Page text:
I think what people did not expect was how it varies from half to half and the downgrade was not equal across throughout the year, and it's more pronounced during the first half.
The stock was down almost 10%, but as the market digested the update the stock recovered during the course of the day. I think it was fairly digested by the market, but this is more of a 'show me' kind of story. Over time as the business reports their progress, I believe the share price will follow.
Were there any surprises in the result investors should be aware of?
Yes, the variability between the first half and second half. It's the impact on the guidance that they gave for full year and how that kind of actually plays out. While that's on the negative side, Cregan also mentioned on the conference call that they were expecting a few ASX worthy deals to be announced in the next four to eight weeks. If they're ASX worthy, they would at least be seven figures in terms of revenue contribution for the business. So I'm personally excited to see what that would be, what new verticals you get. We'll see how it goes.
What are your expectations and outlook for EML and the wider payments industry?
I think when people look at EML, people usually associate it with the verticals they operate in. So malls, gaming, government. Their main space or theme that they operate in is embedded finance.
It's not a new concept or anything, but it is one that plays out over years. I'll explain this way: I played with a lot of Lego when I was young, the blocks for kids. So think about a bank's service offering; each service is akin to pieces of lego that are ultimately connected to form the bank's overall service proposition. In EML's case, one block represents payments. Another block would represent loans, and so on. You're taking one block at a time by taking a specific financial service and embedding it to your own service, offering to enhance it.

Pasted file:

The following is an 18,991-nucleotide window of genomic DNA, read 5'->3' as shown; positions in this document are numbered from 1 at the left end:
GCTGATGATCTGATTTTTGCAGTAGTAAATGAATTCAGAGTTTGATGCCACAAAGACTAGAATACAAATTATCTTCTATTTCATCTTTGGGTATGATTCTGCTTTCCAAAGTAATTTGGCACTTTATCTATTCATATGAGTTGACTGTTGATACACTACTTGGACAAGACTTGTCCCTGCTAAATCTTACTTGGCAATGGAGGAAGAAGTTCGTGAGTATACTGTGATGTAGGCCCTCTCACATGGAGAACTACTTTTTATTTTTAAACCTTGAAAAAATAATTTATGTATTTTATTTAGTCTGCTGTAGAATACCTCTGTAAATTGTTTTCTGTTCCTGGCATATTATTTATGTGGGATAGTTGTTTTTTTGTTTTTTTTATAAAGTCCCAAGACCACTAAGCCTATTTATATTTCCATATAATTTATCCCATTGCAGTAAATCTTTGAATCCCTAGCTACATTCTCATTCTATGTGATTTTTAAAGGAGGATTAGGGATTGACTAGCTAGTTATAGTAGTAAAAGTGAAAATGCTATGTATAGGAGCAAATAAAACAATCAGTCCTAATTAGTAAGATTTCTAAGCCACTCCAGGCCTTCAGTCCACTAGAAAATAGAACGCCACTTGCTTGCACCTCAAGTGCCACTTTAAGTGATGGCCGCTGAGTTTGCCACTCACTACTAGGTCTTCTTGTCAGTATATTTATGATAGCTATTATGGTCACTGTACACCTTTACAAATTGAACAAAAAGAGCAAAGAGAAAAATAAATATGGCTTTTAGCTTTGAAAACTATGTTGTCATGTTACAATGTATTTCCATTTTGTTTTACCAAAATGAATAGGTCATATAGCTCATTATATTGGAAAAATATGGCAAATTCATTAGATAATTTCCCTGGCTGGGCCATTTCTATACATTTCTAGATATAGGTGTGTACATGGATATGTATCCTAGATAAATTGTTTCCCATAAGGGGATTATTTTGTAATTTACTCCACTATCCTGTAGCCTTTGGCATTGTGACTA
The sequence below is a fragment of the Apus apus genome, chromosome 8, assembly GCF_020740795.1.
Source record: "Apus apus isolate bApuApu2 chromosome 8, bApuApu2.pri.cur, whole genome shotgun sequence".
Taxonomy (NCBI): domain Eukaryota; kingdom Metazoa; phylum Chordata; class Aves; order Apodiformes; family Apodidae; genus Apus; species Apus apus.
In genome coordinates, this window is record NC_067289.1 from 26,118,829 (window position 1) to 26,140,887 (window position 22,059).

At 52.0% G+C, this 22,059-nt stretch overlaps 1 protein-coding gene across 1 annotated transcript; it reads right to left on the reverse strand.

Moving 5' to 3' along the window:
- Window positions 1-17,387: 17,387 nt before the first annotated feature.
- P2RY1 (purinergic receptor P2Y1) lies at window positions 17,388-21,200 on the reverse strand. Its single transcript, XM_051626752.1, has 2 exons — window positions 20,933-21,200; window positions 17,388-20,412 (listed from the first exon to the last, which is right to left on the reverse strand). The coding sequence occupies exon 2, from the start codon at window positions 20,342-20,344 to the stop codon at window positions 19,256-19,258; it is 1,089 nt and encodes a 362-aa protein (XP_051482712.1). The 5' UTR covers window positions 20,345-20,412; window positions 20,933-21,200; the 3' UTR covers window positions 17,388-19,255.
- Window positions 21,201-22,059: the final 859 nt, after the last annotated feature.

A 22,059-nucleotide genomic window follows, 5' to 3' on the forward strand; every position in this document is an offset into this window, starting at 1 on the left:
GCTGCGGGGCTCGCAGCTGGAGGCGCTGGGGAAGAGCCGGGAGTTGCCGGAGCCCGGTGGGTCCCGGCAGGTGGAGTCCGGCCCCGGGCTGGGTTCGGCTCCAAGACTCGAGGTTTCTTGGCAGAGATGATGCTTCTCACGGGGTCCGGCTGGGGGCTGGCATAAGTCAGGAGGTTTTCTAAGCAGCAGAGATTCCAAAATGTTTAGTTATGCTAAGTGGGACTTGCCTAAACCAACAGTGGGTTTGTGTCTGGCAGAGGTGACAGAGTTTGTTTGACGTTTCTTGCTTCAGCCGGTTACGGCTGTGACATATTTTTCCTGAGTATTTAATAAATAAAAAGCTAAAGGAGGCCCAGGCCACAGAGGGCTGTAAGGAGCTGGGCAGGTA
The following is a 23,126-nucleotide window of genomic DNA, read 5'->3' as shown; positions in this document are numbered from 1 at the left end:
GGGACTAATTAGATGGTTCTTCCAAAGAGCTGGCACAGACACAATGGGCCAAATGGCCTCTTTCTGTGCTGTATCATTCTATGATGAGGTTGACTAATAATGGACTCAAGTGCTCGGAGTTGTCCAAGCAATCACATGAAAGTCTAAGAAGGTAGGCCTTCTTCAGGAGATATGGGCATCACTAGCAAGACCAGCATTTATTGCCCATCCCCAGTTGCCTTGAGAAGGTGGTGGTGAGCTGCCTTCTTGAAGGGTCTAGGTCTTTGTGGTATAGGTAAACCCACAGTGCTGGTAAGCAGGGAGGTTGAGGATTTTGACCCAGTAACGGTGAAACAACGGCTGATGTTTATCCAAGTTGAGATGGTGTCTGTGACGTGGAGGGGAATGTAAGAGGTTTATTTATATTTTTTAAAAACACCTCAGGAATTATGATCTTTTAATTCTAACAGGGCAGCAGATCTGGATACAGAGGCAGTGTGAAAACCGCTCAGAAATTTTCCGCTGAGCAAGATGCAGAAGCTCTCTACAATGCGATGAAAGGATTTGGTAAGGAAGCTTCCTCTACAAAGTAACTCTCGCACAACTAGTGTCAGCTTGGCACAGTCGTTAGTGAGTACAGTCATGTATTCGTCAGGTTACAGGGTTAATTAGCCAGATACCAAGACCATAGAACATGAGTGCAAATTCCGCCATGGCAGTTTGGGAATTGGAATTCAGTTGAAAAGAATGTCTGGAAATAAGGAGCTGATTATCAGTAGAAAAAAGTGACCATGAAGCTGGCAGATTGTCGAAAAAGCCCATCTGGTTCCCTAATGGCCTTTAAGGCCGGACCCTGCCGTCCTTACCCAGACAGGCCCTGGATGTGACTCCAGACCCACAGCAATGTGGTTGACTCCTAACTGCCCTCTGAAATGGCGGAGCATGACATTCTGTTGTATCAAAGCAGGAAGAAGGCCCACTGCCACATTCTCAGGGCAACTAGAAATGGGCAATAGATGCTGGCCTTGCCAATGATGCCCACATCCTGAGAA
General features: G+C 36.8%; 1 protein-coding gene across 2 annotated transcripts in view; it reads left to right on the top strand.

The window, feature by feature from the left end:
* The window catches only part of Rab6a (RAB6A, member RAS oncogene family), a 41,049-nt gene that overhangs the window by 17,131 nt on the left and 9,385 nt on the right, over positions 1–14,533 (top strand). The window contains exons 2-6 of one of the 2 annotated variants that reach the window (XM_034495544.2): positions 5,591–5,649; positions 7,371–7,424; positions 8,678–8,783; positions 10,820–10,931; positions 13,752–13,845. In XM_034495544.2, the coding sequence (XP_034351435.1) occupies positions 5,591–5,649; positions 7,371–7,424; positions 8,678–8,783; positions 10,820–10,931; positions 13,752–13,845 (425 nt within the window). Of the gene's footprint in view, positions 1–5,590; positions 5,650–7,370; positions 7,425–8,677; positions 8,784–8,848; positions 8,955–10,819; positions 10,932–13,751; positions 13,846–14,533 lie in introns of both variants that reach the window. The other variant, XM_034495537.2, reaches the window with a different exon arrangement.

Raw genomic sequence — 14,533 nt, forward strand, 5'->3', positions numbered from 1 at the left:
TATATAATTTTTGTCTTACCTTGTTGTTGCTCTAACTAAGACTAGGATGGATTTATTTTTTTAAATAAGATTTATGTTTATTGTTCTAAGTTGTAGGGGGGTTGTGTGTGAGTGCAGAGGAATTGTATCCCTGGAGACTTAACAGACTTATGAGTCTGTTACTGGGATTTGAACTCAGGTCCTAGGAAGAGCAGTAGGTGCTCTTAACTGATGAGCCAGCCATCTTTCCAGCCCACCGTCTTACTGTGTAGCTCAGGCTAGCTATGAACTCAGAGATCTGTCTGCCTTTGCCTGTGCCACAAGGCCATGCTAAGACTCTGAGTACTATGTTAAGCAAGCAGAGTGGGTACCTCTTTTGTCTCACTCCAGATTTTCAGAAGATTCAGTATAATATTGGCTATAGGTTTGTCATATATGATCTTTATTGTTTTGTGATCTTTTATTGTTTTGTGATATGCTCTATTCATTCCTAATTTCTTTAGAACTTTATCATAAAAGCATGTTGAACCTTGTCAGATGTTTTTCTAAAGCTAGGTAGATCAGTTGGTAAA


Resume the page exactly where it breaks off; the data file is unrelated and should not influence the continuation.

A lot of other non-financial companies are offering financial services. If you think about Uber, they're offering wallets to keep their drivers sticky. So it's long story short. Every company I think will become engaged in FinTech. When you think about the space, I think we're still super early. EML plays in the card space and that is just one Lego block in a huge market.
Is EML a buy, hold or sell?
For us, we've invested in the business for a long time now, and it's obviously a buy. It's one of our core holdings in the Lakehouse Small Companies Fund, and despite what you may see on the headlines, I think this is a pretty sticky business with a loyal customer base. The CFO talked about this again yesterday: he said customer churn is less than 1%, or maybe a fraction of 1% over the three years cycle, and this half you saw that the CBI kind of capped the number of companies that EML could onboard. So the growth in the business is mostly with existing customers who spend more or generate more revenue over time.
And then you also have more customers lined up to be onboarded. So I think it looks like a recipe for long-term revenue growth. It's also an interest rate beneficiary and with exposure to malls and economies fully reopening. We see hiccups like the recent CBI issue, but a few years ago people were worried about specific contracts, like with Caesars or LuLaRoe or the death of malls because of Amazon.
If you zoom out on what started out as a gift card business with one client in a single country you'll find a global business with multiple product lines, with no single customer with more than 5% of revenue. The price of admission for long-term outperformance is you are subject to bouts of market volatililty. However, in my view, the growth in this business is likely to reflect in the share price over time.
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Meg Kerr (she/her) is a Content Editor at Livewire Markets with experience writing for financial publications, including Stocks Down Under and Fat Tail Media. She has a passion for content creation, especially in the resources and commodities space.